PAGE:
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Catholic Northwest Progress
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December 25, 1964     Catholic Northwest Progress
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December 25, 1964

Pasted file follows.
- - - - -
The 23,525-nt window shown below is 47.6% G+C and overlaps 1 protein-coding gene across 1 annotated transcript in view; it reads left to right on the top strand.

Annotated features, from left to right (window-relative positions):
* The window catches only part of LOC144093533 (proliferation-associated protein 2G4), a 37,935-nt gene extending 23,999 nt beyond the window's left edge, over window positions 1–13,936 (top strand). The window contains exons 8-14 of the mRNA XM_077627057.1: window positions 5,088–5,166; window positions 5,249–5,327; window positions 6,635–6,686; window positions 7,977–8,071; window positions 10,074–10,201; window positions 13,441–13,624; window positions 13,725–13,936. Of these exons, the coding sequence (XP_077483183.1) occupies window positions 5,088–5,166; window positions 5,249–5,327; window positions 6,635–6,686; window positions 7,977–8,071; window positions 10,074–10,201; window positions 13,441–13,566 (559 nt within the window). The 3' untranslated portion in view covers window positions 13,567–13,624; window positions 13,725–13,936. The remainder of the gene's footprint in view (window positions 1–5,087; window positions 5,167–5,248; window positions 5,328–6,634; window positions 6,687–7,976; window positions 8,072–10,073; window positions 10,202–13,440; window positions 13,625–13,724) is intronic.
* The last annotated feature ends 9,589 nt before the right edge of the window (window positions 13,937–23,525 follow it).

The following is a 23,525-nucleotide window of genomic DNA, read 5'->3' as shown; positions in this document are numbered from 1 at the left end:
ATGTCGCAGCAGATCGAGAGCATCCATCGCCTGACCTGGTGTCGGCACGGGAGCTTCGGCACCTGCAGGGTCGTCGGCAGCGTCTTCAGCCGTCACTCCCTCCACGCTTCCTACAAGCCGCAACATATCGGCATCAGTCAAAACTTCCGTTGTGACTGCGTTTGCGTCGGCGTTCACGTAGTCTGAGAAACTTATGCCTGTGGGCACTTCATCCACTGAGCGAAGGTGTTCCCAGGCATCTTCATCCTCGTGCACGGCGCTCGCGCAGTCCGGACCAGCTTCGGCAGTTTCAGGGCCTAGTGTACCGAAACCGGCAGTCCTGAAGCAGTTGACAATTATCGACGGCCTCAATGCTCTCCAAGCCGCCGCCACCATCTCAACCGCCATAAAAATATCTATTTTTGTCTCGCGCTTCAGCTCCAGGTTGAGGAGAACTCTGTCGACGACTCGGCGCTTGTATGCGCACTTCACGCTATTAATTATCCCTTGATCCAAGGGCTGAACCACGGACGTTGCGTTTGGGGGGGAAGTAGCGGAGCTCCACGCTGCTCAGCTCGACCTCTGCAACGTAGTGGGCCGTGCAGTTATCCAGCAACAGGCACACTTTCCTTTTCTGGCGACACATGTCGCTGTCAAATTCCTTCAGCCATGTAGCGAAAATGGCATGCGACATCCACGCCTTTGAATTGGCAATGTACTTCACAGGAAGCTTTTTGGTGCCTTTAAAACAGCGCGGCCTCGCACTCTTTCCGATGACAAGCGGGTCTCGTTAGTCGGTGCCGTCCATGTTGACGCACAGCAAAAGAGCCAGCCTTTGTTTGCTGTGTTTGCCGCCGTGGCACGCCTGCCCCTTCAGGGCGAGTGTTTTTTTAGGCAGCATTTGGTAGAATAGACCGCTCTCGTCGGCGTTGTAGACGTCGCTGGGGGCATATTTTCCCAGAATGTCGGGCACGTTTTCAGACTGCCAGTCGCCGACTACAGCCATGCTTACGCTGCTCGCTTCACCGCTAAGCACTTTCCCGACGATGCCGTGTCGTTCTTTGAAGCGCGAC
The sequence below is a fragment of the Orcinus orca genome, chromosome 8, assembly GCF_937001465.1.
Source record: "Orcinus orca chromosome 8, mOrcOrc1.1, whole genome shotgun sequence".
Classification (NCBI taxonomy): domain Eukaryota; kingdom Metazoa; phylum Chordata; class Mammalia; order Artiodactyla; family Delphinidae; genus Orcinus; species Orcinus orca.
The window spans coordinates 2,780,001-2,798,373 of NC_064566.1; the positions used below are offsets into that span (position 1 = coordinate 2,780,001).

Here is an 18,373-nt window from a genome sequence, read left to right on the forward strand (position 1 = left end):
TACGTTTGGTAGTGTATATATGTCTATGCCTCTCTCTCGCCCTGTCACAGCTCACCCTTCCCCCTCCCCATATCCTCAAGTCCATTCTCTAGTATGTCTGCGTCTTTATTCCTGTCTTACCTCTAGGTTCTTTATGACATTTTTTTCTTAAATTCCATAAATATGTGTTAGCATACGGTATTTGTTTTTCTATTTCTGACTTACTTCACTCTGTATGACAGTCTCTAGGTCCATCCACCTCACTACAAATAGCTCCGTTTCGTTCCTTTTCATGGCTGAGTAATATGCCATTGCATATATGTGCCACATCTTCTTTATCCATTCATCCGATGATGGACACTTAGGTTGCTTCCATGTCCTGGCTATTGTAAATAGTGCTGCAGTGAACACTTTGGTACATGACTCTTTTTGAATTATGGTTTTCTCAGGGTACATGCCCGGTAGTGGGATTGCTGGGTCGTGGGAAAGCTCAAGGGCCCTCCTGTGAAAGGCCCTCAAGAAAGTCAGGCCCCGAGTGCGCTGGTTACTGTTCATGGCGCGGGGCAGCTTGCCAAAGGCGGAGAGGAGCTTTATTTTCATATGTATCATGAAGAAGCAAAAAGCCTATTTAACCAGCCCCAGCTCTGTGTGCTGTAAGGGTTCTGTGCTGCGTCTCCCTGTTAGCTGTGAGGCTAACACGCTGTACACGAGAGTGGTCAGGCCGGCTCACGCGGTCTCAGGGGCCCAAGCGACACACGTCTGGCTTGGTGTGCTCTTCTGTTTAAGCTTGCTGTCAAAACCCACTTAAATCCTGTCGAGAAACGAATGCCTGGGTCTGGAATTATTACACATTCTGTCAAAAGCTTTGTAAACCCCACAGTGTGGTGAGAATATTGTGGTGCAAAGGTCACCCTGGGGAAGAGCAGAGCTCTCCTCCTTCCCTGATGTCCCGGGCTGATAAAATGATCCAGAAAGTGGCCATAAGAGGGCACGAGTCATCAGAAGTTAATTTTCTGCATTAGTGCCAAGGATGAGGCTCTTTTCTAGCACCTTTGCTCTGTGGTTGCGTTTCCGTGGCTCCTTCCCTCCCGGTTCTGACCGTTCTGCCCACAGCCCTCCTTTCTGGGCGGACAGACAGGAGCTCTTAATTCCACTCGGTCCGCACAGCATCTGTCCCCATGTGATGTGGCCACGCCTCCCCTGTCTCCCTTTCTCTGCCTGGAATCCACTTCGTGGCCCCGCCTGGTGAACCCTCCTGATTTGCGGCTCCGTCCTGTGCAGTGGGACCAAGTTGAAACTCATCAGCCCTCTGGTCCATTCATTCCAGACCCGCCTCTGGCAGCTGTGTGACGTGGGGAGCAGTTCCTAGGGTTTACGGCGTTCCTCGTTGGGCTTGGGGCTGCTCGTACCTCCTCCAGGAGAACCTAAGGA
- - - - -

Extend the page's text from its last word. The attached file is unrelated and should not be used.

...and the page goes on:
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Official Anniversary Requiem Mass For Bishop O'Dea An anniversary requiem Mass for the repose of the soul of the Most Reverend Edward 'John O'Dea, Third Bishop of Seattle, will be celebrated in St. James Cathedral at 8:15 a.m. on Tuesday, January 5, 1965. All priests, religious and laity of the Archdiocese are urged to take advantage of this means of prayer and Holy Sacrifice placed at their disposal by Al- mighty God to manifest their gratitude toward the beloved Bishop for his years of labor among them. LAST CALL Episcopal Functions And Appointments All requests for epi,scopal functions and appoint- ments, that is, confirmations, commencements, dedi- cations, jubilees, etc., in churches, institutions and for Q lay organizations, during the period of JANUARY- JUNE 1965, should be made in wrLting to THE CHANCERY, 907 Terry Avenue, Seattle 98104, be- fore January 1. Nocturnal Adoration The Reverend Pastors of King and Pierce Coun- ties are requested to announce at all Masses Sun- day, December 27, the hours of adoration for their respective parishes for the "First Saturday" Vigil at Q St. James Cathedral, Seattle, and St. Patrick Church, Progress in Tacoma, during the night of January 1-2. THE CHANCERY Business: By Order of the Most Reverend Archbishop December 25, 1964. Victory Over Obstacles To Christian Unity January Rosary ln00enfion The new year of 1965 brings the Morning Offering a new look. It is through the Morning Offering of the Apostleship of Prayer that we ask God to grant the Holy Father's Month- ly Intention. The Intention for January, "Victory Over Obstacles to Christian Unity," is especially appropriate for beginning a new year. It brings to mind our gratitude to God for giving us the grace to live as Christians and emphasizes our obligation to help others in gaining the grace to enter and live in the happiness of Christianity. "To whom much has been given much is expected." This saying applies to all those for- tunate enough to have been born Christians or become con- verted through their own and or the efforts of others. As we say the "new" Morn- ing Offering, which is really only slightly changed, we will begin with the Holy Father's Intention for January as fol- lows: "0 Jesus, through the Immac- ulate Heart of Mary, I offer You my prayers, works, joys and sufferings of this day in union with the Holy Sacrifice of the Mass throughout the world. I offer them for all the inten- tions of your Sacred Heart: the salvation of souls, repara- tion for sin, the reunion of all Christians. I offer them for the intentions of our Bishops and of all members of the Apostle- ship of Prayer, and in particu- lar for victory over obstacles to Christian unity." Fr. Bolger Guadalupe FriJav Dec 25, 1%4 THE PROGRE, SS_3- Suffers College Change in Dress Hot Two Strokes Dedicated Approximately six weeks of recovery now feces Rev. Ger- ald Bolger, C.Ss.R., procurator of the archdiocesan Palisades Retreat House who was strick- en with two severe strokes on a vacaticm trip to Columbus, Wis. On his firsl Christmas vaca- tion journey home since his or- dination, Father Bolger stopped to visit relatives in Minneap- olis. The first: stroke struck him there December 16. The second cme the following day. Father Bolger is now cow fined in St. Mary's Hospital, 3500 S. 6th St., in Minneap- olis. He has "some slight use of his left arm," said his cousin, Bernard Conlin of Minneapo- lis. His speech has also been affected. But he is also able to sit up in bed. Therapy is hoped to be be- gun some six weeks from now, possibly in the Seattle area. He was provincial of the Redemptorist western prov- ince for 12 years before be- coming pastor of Seattle's Sacred Heart Parish. He was reassigned to the Palisades five years ago. A sister and brother reside in Columbus, where he was reared and educated. Ladies, 'Aft Christmas Message Urges Disarmament (Continued From Page 1) not only to the advantage of the particular countries con- cerned but also to the others in course of development or in a state of need. "Hunger and misery, sick- Q ness and ignorance still cry out for remedies. In this age of plenty and of brotherhood, we do not hesitate to make our own once more the pleas of the innumerable poor and suffering of today, in need of genuine and substantial relief." The Pope recognized that: many difficulties "lie across the path of freedom and friend- ship in social life." But, he :said, "we never grc, w tired of urging love for one's neighbor as the basic principle of any truly human' society." The Pope in closing his talk extended his particular good Concelebration Permitted Monks Q NEWTON, N.J. (NC) -- Per- mission for the concelebration of Mass has been received by monks of St. Paul's Benedic- tine Abbey here. It will be permitted at three periods of the year----during the monk's annual retreat, on Christmas and on March 21, feast of St, Benedict. Masses were concelebrated for Q four December 14 to 17, days, during the annual retreat. Father Plus Kiernan, O.S,B., prior of St. Paul's, said he ',found it a very satisfying way of offering Mass. It brings us all together at the most im- portant, most worshipful part of our day." New Library JERSEY CITY (NC) -- St. Peter's College here announced plans for a new library costing some $I million. Construction will begin next spring. wishes for the Christmas sea- son to the bishops and faith- ful "who by reason of the sad restrictions still imposed upon them cannot add out- ward signs of happiness and serenity to the peace ef Christmas." He also sent his blessing to priests, religious men and women, missionaries and to all Christian fa|uilies. "May the newly born Child bring to them the comfort of love and the sweetness of a renewed confidence: and may He likewise spur all who have the newer and the means -- Those most of all who are re- sponsible for the common good --to unite in a constructive ef- fort, to bring effective solidar- ity, new means, and suitable plans to bear on the immense needs of the world's poor and ell their hopes which cannot continue to be disregarded." Tax Exemption Suit Dismissed BALTIMORE (NC)--A Balti- more Circuit Court judge has thrown out the suit against property tax exemptions for churches which was filed by self-avowed atheist Mrs. Mada- lyn Murray. Judge Wilson Barnes said December 17 he would explain the basis for his dismissal in a memorandum later. Mrs. Murray and those who support her suit have 30 days to appeal to the Maryland Court of Apeals. In Honolulu, Hawaii, where she now re- sides, Mrs. Murray told in- quiring newsmen she plans an appeal. Mrs. M u r r a y successfully challenged Bible reading and recitation of the' Our Father in public schools which result- ed in a U.S. Supreme Court decision banning such religous practices. Lay Retreat Schedule The Palisades Visitation Retreat (Mea's Retreat House) (Women's Retrcat House) January LS, 9, 1O Holy Rosary, Seattle January 1S, 16, 17 St. Alpbensus, Seattle St. Thomas, Riverton Our Lady of Sorrows, Snoqual- mie January 8, 9, l0 Young Ladies Institute January 15, 16', 17 Blessed Sacrament, Seattle Of Cookery' Book Available It isn't often that we have the opportunity to offer you a cookbook that is as much fun to look at and to read as it is to cook by. We think you will agree that The Skippy Peanut Butter Art of Cookery and Accomplished Gentlewoman's Companion is all of these rolled into one. A note on the first page offers an additional bonus. "This volume," it says, "is perhaps the world's only cookery book designed to be hung on your wall like a calendar. Unlike a calendar, however, its pages may be changed whenever it strikes your fancy." We hope it will strike your fancy not only to hang the book on a .peg but to peruse it for good fun and food. Any- one can get it by sending 25 cents and name and address to: Skippy Cookbook, P. O. Box 15, Trenton, N. J. New Head Vernon X. Miller, dean of the Catholic University of America Law School, Wash- ington, D.C., who enters the year 1965 as the new presi- dent of die Association of American Law Schools, an organization of 100 institu- tions in all parts of the nation. Dean Miller is said to be the first head of a Catholic law school to hold the office. Paul Friedlander Heads Providence Advisory Board Providence Hospital Advisory Board of Trustees unanimously elected Paul Friedlander chair- man of the board for 1965. Also elected at their annual meeting was Charles Pigott to serve as vice-chairman and Robert M. Arnold was named secretary- treasurer. Mr. Friedlander succeeds Albert R. Munger and becomes the third president. Originally formed in 1963 by the Sisters of Charity of Providence to help with community planning, the Board has grown to include thirteen leading citizens of King County. Sister Gertrude of Providence, Administrator, presented out- going president, Albert R. Mun- ger with a plaque and also ex- pressed her "thanks for a won- derful and sincere contribution to the Progress at Providence Tomorrow". New Paper To Make Bow Capt. Patrick H, Brady (Right) Is Decorated --IU. S. Army Photo) SU Grad Vietnam Hero Seattle has a combat hero in Vietnam who Ls a product exclusively of Catholic education. Decorated recently in Saigon for "dariaag cour- age and aggressive actions" and for wounds suffered in the Vietnamese war was U. S. Army Capt. Patrick Henry Brady, 23, pilot of a medical evacuation helicopter. His decorations, presented November 28 in Saigon for com- bat missions as long ago as March were the Distinguished Flying Cross, the Bronze Star, the Air Medal with 15 oak.leaf clusters and the Purple Heart. Last summer, he received the Vietnamese Cross of Gallantry. Captain Brady was graduated from. Briscoe Memorial School in 1950, from O'Dea High School in 1954 and from Seattle Uni- versity in 1959. At O'Dea, he was three-year football letter win- ner and Inspirational Award recipient in his senior year. At SU, he received his commission ia the Army through the ROTC pro- gram in which he was one of the outstanding cadets. There are four people in St. Alphonsus Parish who are very proud of him -- his wife and three children, living at 0013 20th Ave. NW. His wife, the former Nancy Parsek, is a graduate of St. Alphonsus School and Holy Angels High School (1954) and attended SU. The children are Shaun, 7, second grader, and Casey, 6, first grader, both at St. Aiphonsus; and Kelly, 5, in the kindergarten. They anticipate Captain Brady's return home sometime in January. He, deservedly, will have a hero's welcome. CHICAGO (NC) -- The New Star, an eight-page, bi-lingual weekly newspaper to serve U.S. Ukrainian Catholics, will make its debut here on January 3. The paper, with articles in both English and Ukrainian, is sponsored by the Ukrainian Rite Diocese of St. Nicholas headed by Bishop Jaroslav Gabro. The Rev. Jeroslav Swyshchuk is the editor. The paper's of- rices are at 2203 W. Chicago Ave., Chicago, Ill., 00022. ::::::::.: i LOS GATES, Calif. -- Dedi- cation ceremonies al Guada- lupe College, Los Gates, Call- ..... frnia took place Dec. 12, 1964. His Excellency, the Most Ray. ..... Joseph T. McGucken' S.T:D., Archbishop of San Francisco, officiated. The completion of Guadalupe College, new western novitiate of the Sisters of Charity of the Blessed Virgin Mary, whose motherhouse is in Dubuque, Iowa, marks another step in .the Development Program fi- nanced and encouraged by friends and benefactors of the community. The Ray. A. L. Lcahy, pastor of Christ the King Parish in Seattle, represented the Arch- diocese of Seattle at the cere- monies. The BVMs are teach- ers at Christ the King School. They staff two other schools in Seattle and one in Mount- lake Terrace, Wash. Dedication of the chapel, Mass in honor of Our Lady of Guadalupe, and blessing of the school and novitiate buildings were included in ceremonies. The main speaker at the aft- ernoon program was Rt. Rev. Msgr. John T. Foudy, superin- lendent of schools of the Arch- diocese of San Francisco. Moth- er Mary Consolatrice, B.V.M, superior general; was present. 'Encounter With Religion Stirs Students LIVERPOOL, England (NC) -- Closed-circuit TV wa s brought into play at Liverpool University to accomodate over- flow crowds at four-day dis- cussions described as an "en- counter" w i t h Christianity. Five Catholic priests and the Anglican Archbishop Michael Topic Among Sisters BATON ROUGE, La.  A survey here shows , that the dramatic change in attire made by Ursuline Sisters m Oklahoma has been a hot topic of conver- i' sation in convents. The division of opinion is shown in one comment i Ihat such modern garb would permit closer relationship with students, while another thought lhe attire made the Sisters look as if they were wearing a parochial school pupil's uni- form. The Oklahoma City Sisters, teachers at McGuinnes High School. recently abandoned their traditional garb and sub- stituted a dark, street-length skirt, long-sleeved white blouse, and a sleeveless dark weskit decorated with the Ursuline crest. In place of a bonnet, they are wearing a small head- band. "I'm for the change," a school teacher of Notre Dame said emphatically when ques- tioned by the Catholic Commen- tator, newspaper of the Baton Rouge diocese." "There are a lot of places in which we are now spectac- les," she added. "In a new habit, we could stand up and take our places in any field, difficult for the older Sisters ': because they have worn this ' habit for so long." , Superior Sees No Need For *: Drastic Change CINCINNATI (NC)  , The head of 900 Sisters ) of Mercy has said her com- i munity will change its garb, / but that "a drastic change is neither needed nor desired." Mother Mary Albert, superior for the community's Cincinnati, province, said complete secu- larization of the habit is jarring to hy people, will not make Sisters closer to those they serve and will not definitely in. crease vocations. "Many members of the laity, anaong them a number of non- especially education." She Catholics, have indicated to me thought the change could and to our Sisters that a corn- even be to regular clothes, plete secularization of the re- A Sister of the Holy Ghost ligious habit would ool be in concurred. She said the Ursu- harmony with their notion of a lines' new habit looked "very Religious," Mother Mary AI- comfortable, convenient and at- bert said. tractive." They expressed the hope, she "All in our community here continued, that if a change is feel in favor of it. We think it made, the habit still will be would attract more girls to the Sisterhood," she said. One Daughter of Charity, whose community recently abandoned its traditional attire and switched to a simple garb, was doubtful. "Maybe it will bring more "something that sets a Relig- ious apart and indicates her total consecration to her Divine Spouse and the works of the apostolate in His service." Emphasizing that the habit ' "is only of secondary impor- tance," Mother Mary Albert Ramsay of Canterbury were vocations. Yet, it is almost like in the team of 16 clergymen leading the discussions, being a lay teacher," she said. The program was aimed at getting the basic :Christian ten- ets across to the university's 5,000 students, and encouraging a dialogue between those of differing viewpoints. 'Fate of Church' In U SS R ASHINGTON  Statistics purport- ing to reflect "the fate of the Catholic Church" in the Soviet Union and occupied countries over four de- cades are given in a Congressional doc- ument which has made its appearance. A study made by a team of research special- ists for' the Judiciai'y C0mmiffee of the U. S. House of Representatives contains a paragraph which says: "The fate of the Catholic Church in the USSR and countries occupied by the Russians from 1917 to 1959 shows the following: (a) the number killed: 55 bishops; 12,800 priests and monks; 2.5 million Catholic believers; (b) irn- prisoned or deported: 199 bishops; 32,000 priests and 10 million believers; (c) 15,700 priests were forced to abandon their priesthood and ac- cept other jobs; and (d) 8,334 theological semi- naries were dissolved; 1,600" monasteries were nationalized, 31,779 churches were Closed, 400 newspapers were prohibited and all the Catholic organizations were dissolved." It is also stated that "the same fate met the Islamic religion." The study says "the whole Ukranian Auto- cephalic Orthodox Church, with all its clergy, was dissolved and many of its members were deported to Siberia." The study is entitled "Nations, Peoples, and Countries in the USSR," and in the words of its director, concentrates "largely on what is the official policy of genocide concern- ing non-Russian populations in the USSR." The study was made by Dr. Lee E. Dobri- ansky of Georgetown University here, whose co-workers were Dr. Wasyl Shimoniak of Mar- quette University, Milwaukee, and Salvatore L. Constabile of Georgetown. Dr. Dobriansky introduced the study before the committee. He noted that it is "more ac- curate scientifically to speak of populations in the Soviet Union," and said the various "distinct national organisms" are not the same as the "so-called ethnic groups here in the United States." He reminded, too, that there are many forms of genocide, and that the form it took under Khrushchev was "more subtle" than it was under Stalin, "but nevertheless the objec- tive is the same, namely, the so-called assimi- lation of the many non-Russian nations and peo- ples in the USSR." The researcher said it was Lunfortunately the notion of many that genocide involves solely the physical destruction of people. He said its many forms include the elimination of languages and the suppression ef religious forms. The study that the Russian Reds began in 1918 to confiscate church property, While assert- ing that "every citizen has the right to practice or not practice religion." Some forms of re- ligious practices could still be carried on some years later, despite progressive steps against religion, the study says, and in 1929, the Soviet criminal code was made to prohibit the organi- zation of any prayer gatherings and to provide severe punishments for those who broke the law. These punishments ranged from three years' im- prisonment to the "highest measures of socialist defense -- death by shooting." Admitting it is hard to establish precisely the number of victims of Russian genocide, because Soviet statistical publications "are far from accurate," the study says. "Combining Soviet Russian data with the data of eye witnesses and foreign specialists of Russian policies, one can see that the famines of 1920-24 and 1932-33, the purges throughout the entire colonialist Soviet regime, slave labor, and deportations affected more non-Russian nation- als than the Russian people itself. Today, there would be at least more than 8 million Ukranians alive, 3 million Kazakhs, Poles, Jews, Germans, Kalmyks, Finns, Latvians, etc., at least a 20 million total if it Were not for the Soviet Rus- sian policy Qf imperiocolonialism and the Rus- sian desire to conquer other nations." As for future changes in her community, she commented: "The change in the fall was enough for right now." A Carmelite Sister, who said her community is contemplat- ing a change, said the Oklaho- ma experiment had caused much discussion. She did not favor a sharp change. "Personally," she said, "I think the habit is a symbol or more than just a mode of dress. I feel it is a symbol of a way of life. I think the habits now are more in keeping with the Religious life." Sister thought that perhaps too much emphasis was being placed on dress instead of interior life. "Modification, Yes," she said. "Radical change, no." A Sister of St. Joseph said that the Oklahoma nun's dress does not strike her as a Sister's garb. 'It loses all the quality NOCTURNAL VIGIL Nocturnal vigil for the first Saturday of January will be held in St. James Cathedral, Seattle, and St. Patrick Church, Tacoma, Friday, January 1 and Saturday, January 2. The vigils are kept in response to the request of Our Lady of Fatima for the prayerful observance of the first Saturday of each month. SEATrLE AREA 7:45-8:45 p.m. -- (Holy Hour) St. James Cathedral, Seattle. 9-10 p.m.--Our Lady of the Lake, Our Lady of Fatima, St. Edward, St. Paul, Our Lady of Guadalupe. 10-11 p,m,-- Holy Rosary, St. Alphonsus, Our Lady of Lourdes, St. Anthony, Plus X, Holy Rosary (Edmonds). 11-12 p.m.--Blessed Sacra- ment, St. Benedict, St. Teresa. 12-1 a,m,--St. George, St. Margaret, St. Catherine, St. Bernadette. 1-2 a,m. -- SI. Anne, St. Patrick, St. Thomas, St:. Philomena. 2-3 a.m,--St. Joseph, St. Francis (Seaburst). 3-4 a.m. -- AssumptiOn, St. Luke, Sacred Heart and St. Louise, Bellevue. 4-5 a.m. -- St. Mary, St. John, Immaculate Concep- tion, St. Matthew. 5-6 a.m.--Christ the King, i Our Lady of Mr. Virgin, St. Mark. 6:6-15 a.m.--Sacred Hearl, St. Peter, Holy Family, St. M0nica, Holy Family (Kirk- land.) TACOMA AREA 9 p.m. -- Holy Hour, St. Patrick's Church. 9-10 p.m,--St. Charles Bor- romeo. 16-11 p.m, -- St. Francis Cabrini. 11-12 p.m.--Holy Cross. 12-1 a.m.- Visitation, Im- maculate Conception Mis- sion. I-2 a.m,--Holy Rosary. 2-3 a.m.--St. Leo. 3-4 a.m.--St. Joseph. 4-5 a.m.--Sacred Hearl. 5-6 a.m.--St. Ann, St. Rita, SS Peter and Paul. 6-7 a.m. -- St. Martin of Tours, All Saints, St. Theresa Mission. 7-8 a.m.--St. John of the Woods, Our Lady Queen of Heaven, St. Andrew. Please Pass The Stuffing GOBO, Japan -- The Rev. Thomas Dowd, S.S.C., of West Roxbury, Mass., is a typical American -- he likes his turkey on Thanksgiving Day, even in Japan. And you can bet a drumstick that what happened last year didn't happen last Thanksgiving. A year ago, the young Col- umban pastor of St. Francis de Sales church here decided to raise his own gobbler. He bought plenty of grain for it and watched his bird grow to a hefty 14 pounds. His cook, Kuri- yama-san, outdid herself in the trimmin's and the feast looked fit for a king. i declared; "We came to re- ligion to serve God and His Church according to a certain mode of life; it was not to wear a particular garb." "I feel thin many people re- spect the Sisters because of their habit," she said. "The argument that young . people would more readily confide their problems to one dressed as they are, simply does not hold. We are the re- cipients of far more confi- dences now, dressed as we are, than the critics whe use that argument could ever imagine." Would a change of habit be the means of getting more cand!dates? . Mother Mary Albert said thmt there is no clear relationship between the habit, of a com., munity and the number of can. didates it receives and keeps. "I would quesetion the seri- ousness of purpose of a ca'ndi- of being a Religious. I think date for religious life," she they look like parochial school, said, "who would base her i children's uniforms or air-line choice of a community on the hostesses," she said. habit alone." A Dominican Sister thought the change was too drastic. "It I could be given more thought and moreconsiderationforthe DON'T DRIVE sake of the elderly Sister," she BLIND "One-half of our community is for it and the other half ,,' against it," said a Sister of ', the Most Holy Sacrament, "and we are not divided by age, although it would be more DIRTY WINDSHIELD S , ARE DANGEROUS.., USE And Marrmge' NEWYORK (NC)--"The Church and Marriage" will be the title of a series of Catholic Hour telecasts on the NBC.TV network on the first four Sun- days of January. The series will examine the Church's teaching on marriage and the current discussion 0n family planning. The programs, beginning January 3, will be telecast from 1:30 to 2 p.m: (EST). John Leo, an associate edi- tor of the Commonweal maga- zine, wrote the series. Host for the programs will be Philip Scbarper, American editor in chief of the ahead and Ward publishing company. The Cath- olic Hour is produced by the National Council of Catholic Men. The first program in the series will outline the develop- ment of the Church's teaching on marriage and sex from apostolic times to the present. The second and third will re- port on the debate over the Church's teaching on artificial contraception. The final pro- gram will be a discussion fea- turing Father Gregory Baum, O.S.A., a member of the thee. logical faculty at St. Michael's College of the University of Toronto. THE SIGN OF ,GOOD FOOD.. . YOUR ASSURANCE OF SAVINGS THRIFTWAY FOOD STORES 72 Stores In Eastern & Western Washington To Serve You WINDSHIELD CLEANER CLEANS WHILE YOU DRIVE ' ASK FOR KIRK'S IN THE HANDY PLASTIC BOTTLE AT YOUR FAVORITE @AS STATION Ask for your S.U. Basketball Ticketsl Buy one and get one free at your station. KIRK'S CHEMICAL CO. Seohurst, Wash. "You may pay dearly : If you can't see derly." II II '-